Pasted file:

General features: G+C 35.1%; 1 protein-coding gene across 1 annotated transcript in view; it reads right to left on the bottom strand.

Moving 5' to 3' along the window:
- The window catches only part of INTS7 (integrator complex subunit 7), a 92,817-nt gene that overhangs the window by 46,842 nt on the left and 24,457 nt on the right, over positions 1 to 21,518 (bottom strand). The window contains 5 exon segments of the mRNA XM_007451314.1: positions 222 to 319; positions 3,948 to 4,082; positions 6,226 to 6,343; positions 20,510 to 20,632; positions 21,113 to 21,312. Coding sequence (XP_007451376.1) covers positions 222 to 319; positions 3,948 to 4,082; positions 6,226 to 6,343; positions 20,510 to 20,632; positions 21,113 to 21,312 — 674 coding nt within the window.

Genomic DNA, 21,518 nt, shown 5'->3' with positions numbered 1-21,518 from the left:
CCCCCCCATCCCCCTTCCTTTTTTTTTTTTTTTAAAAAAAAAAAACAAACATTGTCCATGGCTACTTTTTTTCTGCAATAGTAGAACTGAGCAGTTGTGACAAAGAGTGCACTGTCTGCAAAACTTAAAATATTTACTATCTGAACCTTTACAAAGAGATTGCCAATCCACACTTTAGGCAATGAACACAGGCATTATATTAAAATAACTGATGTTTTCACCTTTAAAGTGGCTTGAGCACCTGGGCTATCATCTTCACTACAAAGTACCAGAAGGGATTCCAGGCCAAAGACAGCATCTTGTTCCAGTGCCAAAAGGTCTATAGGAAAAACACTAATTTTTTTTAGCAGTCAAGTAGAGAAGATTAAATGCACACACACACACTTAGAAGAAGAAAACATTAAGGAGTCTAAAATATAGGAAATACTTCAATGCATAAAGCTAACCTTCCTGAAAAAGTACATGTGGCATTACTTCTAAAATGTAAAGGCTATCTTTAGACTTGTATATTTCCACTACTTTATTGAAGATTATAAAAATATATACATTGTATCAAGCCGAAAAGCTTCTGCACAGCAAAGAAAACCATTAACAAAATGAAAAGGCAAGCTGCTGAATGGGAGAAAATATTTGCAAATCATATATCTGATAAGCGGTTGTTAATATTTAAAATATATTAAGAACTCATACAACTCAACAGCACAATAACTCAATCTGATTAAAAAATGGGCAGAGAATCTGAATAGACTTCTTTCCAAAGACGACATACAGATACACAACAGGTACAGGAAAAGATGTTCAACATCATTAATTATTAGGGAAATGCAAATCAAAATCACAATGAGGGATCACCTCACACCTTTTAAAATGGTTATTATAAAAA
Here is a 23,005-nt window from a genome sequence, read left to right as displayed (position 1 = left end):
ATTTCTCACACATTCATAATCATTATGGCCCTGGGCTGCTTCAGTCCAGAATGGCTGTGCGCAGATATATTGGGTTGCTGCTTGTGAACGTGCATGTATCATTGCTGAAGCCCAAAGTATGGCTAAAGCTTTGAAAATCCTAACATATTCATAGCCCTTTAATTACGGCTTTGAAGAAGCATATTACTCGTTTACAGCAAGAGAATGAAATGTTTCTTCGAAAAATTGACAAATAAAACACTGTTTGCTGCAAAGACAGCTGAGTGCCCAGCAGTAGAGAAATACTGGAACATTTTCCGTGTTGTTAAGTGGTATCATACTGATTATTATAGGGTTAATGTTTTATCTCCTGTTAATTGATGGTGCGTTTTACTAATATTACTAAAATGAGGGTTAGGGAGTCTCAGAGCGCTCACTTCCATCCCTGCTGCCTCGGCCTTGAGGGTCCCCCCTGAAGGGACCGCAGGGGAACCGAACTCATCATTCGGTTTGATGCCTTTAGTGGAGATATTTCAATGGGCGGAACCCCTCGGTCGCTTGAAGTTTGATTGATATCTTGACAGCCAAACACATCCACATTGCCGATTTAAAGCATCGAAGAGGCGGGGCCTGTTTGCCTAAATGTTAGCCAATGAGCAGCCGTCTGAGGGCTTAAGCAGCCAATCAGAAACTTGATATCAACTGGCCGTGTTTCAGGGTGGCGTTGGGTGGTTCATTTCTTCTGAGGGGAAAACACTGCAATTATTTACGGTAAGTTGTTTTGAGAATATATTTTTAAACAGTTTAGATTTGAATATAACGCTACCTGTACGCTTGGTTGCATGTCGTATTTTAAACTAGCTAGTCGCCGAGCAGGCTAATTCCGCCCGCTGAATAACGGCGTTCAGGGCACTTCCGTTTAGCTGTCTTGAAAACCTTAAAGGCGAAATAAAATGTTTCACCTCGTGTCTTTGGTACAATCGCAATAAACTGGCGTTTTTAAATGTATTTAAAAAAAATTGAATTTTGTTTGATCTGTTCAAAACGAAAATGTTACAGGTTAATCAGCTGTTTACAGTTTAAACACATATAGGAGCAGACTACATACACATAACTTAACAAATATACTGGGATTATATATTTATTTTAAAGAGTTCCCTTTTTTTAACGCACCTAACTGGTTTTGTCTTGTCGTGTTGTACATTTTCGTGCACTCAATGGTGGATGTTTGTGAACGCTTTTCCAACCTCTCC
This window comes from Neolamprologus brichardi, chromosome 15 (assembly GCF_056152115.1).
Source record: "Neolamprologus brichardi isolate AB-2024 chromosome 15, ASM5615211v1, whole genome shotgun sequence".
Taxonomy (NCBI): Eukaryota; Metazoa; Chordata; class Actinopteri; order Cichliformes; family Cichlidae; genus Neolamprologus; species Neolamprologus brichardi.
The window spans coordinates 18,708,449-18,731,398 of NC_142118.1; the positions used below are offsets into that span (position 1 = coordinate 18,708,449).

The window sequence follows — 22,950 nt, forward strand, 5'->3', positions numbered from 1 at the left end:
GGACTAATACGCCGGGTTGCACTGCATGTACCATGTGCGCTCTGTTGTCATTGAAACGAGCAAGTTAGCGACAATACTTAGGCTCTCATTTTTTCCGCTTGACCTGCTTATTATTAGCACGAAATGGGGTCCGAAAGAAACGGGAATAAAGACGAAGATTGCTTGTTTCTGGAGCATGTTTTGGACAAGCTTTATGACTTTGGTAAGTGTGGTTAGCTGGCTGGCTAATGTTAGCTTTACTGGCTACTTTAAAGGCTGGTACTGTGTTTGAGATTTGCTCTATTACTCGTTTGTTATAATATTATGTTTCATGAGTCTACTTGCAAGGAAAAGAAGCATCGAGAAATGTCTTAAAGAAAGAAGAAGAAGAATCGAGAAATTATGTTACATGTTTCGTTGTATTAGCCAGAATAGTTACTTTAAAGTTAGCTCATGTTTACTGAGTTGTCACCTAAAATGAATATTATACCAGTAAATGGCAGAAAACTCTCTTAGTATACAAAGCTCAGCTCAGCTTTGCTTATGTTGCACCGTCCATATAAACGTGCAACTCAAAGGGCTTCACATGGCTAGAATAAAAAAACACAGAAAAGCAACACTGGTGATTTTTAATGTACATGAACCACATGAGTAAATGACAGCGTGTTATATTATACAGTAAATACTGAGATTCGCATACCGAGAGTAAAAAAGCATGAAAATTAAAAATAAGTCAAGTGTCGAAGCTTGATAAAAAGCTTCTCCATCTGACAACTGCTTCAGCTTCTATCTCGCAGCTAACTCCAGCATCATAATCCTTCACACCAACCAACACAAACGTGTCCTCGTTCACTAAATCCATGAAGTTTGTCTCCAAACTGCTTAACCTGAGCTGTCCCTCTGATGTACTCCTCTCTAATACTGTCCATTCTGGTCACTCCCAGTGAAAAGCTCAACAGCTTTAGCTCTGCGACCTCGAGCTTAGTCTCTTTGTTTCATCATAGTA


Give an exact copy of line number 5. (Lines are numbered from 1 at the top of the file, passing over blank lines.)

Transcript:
CCCCCCCATCCCCCTTCCTTTTTTTTTTTTTTTAAAAAAAAAAAACAAACATTGTCCATGGCTACTTTTTTTCTGCAATAGTAGAACTGAGCAGTTGTGACAAAGAGTGCACTGTCTGCAAAACTTAAAATATTTACTATCTGAACCTTTACAAAGAGATTGCCAATCCACACTTTAGGCAATGAACACAGGCATTATATTAAAATAACTGATGTTTTCACCTTTAAAGTGGCTTGAGCACCTGGGCTATCATCTTCACTACAAAGTACCAGAAGGGATTCCAGGCCAAAGACAGCATCTTGTTCCAGTGCCAAAAGGTCTATAGGAAAAACACTAATTTTTTTTAGCAGTCAAGTAGAGAAGATTAAATGCACACACACACACTTAGAAGAAGAAAACATTAAGGAGTCTAAAATATAGGAAATACTTCAATGCATAAAGCTAACCTTCCTGAAAAAGTACATGTGGCATTACTTCTAAAATGTAAAGGCTATCTTTAGACTTGTATATTTCCACTACTTTATTGAAGATTATAAAAATATATACATTGTATCAAGCCGAAAAGCTTCTGCACAGCAAAGAAAACCATTAACAAAATGAAAAGGCAAGCTGCTGAATGGGAGAAAATATTTGCAAATCATATATCTGATAAGCGGTTGTTAATATTTAAAATATATTAAGAACTCATACAACTCAACAGCACAATAACTCAATCTGATTAAAAAATGGGCAGAGAATCTGAATAGACTTCTTTCCAAAGACGACATACAGATACACAACAGGTACAGGAAAAGATGTTCAACATCATTAATTATTAGGGAAATGCAAATCAAAATCACAATGAGGGATCACCTCACACCTTTTAAAATGGTTATTATAAAAA